Kofi Annan Foundation’s Electoral Integrity Initiative focuses on supporting and strengthening electoral integrity worldwide. Through various programs and partnerships, the initiative works to promote fair and credible elections, enhance democratic governance, and prevent electoral violence. Its areas of work include peace and trust building, supporting elections and democracy, promoting youth leadership, and gender equality.
Electoral Integrity Project ¶
The Electoral Integrity Project is an independent academic project that conducts research and provides policy recommendations to enhance electoral integrity globally. Its work encompasses analyzing the factors that contribute to flawed elections and understanding the consequences, and identifying strategies to mitigate these challenges. The project collaborates with researchers, policymakers and practitioners to develop evidence-based solutions for improving electoral processes.
National Academy of Public Administration¶
With a mission that centers on achieving justice, fairness, inclusion and performance, the National Academy of Public Administration (NAPA) provides resources focused on protecting electoral integrity and enhancing voter participation. Its initiatives involve addressing issues such as foreign intervention, technology utilization and voter accessibility. NAPA emphasizes the importance of secure election infrastructure, robust monitoring mechanisms and inclusive policies to ensure equitable access to the electoral process.
Freedom House ¶
Freedom House, an international nongovernmental organization, assesses and advocates for political freedom and human rights. Its work includes monitoring election processes and promoting election integrity globally. Freedom House publishes reports such as “Freedom in the World” and “Nations in Transit” that provide comprehensive assessments of democratic practices, including electoral integrity. The organization also investigates the ties between digital platforms and election integrity with its Election Watch for the Digital Age research initiative.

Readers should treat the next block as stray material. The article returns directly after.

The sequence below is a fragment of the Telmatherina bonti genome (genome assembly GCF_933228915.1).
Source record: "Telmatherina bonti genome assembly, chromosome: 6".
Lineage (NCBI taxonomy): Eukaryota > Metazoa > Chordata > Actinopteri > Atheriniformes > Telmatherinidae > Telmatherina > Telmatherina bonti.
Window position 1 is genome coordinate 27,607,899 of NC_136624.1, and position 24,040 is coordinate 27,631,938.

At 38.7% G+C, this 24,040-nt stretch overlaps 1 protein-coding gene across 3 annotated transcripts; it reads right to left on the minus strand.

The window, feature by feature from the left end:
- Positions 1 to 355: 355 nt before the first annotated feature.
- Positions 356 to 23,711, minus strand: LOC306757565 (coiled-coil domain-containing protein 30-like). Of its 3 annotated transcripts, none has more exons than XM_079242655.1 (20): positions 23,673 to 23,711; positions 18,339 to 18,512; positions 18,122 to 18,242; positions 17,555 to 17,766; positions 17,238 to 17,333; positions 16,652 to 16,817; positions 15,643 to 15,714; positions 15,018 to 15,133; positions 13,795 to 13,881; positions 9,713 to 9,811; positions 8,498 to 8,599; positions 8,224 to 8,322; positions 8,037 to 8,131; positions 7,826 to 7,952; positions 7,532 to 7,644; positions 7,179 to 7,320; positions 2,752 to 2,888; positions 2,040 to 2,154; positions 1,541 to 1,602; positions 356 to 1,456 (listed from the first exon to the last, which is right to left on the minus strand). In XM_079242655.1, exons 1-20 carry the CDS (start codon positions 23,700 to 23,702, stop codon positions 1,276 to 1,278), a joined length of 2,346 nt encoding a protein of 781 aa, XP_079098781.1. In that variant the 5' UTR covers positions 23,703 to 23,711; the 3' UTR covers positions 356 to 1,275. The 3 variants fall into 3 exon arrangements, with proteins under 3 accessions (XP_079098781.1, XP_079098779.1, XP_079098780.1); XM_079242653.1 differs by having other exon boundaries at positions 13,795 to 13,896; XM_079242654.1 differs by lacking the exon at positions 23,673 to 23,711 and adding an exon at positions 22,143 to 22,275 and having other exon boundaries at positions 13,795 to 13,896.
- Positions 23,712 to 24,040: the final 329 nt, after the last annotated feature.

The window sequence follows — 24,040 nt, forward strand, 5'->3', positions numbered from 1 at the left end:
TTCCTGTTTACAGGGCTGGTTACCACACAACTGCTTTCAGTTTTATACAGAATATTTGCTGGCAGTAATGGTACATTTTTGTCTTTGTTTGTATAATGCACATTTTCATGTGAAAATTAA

Electoral Integrity Resources ¶
The following resources provide collective knowledge, analysis and best practices to help protect the integrity of elections:
ASQ, “Center For Electoral Quality and Integrity (CEQI)”: Aims to demonstrate how best practice operational models can be used to help solve challenges in elections.
Brennan Center for Justice, “Securing the 2024 Election”: Emphasizes the importance of collaboration between federal, state and local officials, with recommendations.
C-Span, “Video Clip: Election Integrity and Confidence in 2024 Results”: Presents findings of a survey that shows Americans’ confidence level in the upcoming presidential election.
Integrity Institute, “Misinformation Amplification Analysis in the US Midterm Elections”: Highlights analysis of voting and election misinformation in the 2022 U.S. midterm elections.
MITRE, Ensuring Election Integrity: Defines the three primary elements of election integrity —policies and procedures, security, and accurate information—and offers recommendations.
United States Election Assistance Commission, Help America Vote Act: Summarizes key legislation following the 2000 election that aims to improve voting systems and voter access.
Electoral Integrity Is the Cornerstone of Democracy ¶
“We the People.” These words in the preamble of the U.S. Constitution serve as the foundation of American democracy. They’ve also inspired democracy worldwide—for example, “We the Peoples” are the opening words of the Charter of the United Nations.
For democracy to continue being an inspirational force, electoral integrity is essential. What this means is that citizens can choose their representatives through free and fair elections. However, public trust and confidence must remain as the foundation of electoral processes. By addressing challenges such as foreign intervention, disinformation and voter accessibility through continuous improvement, collaboration and the promotion of inclusive democratic processes, democracy can become stronger.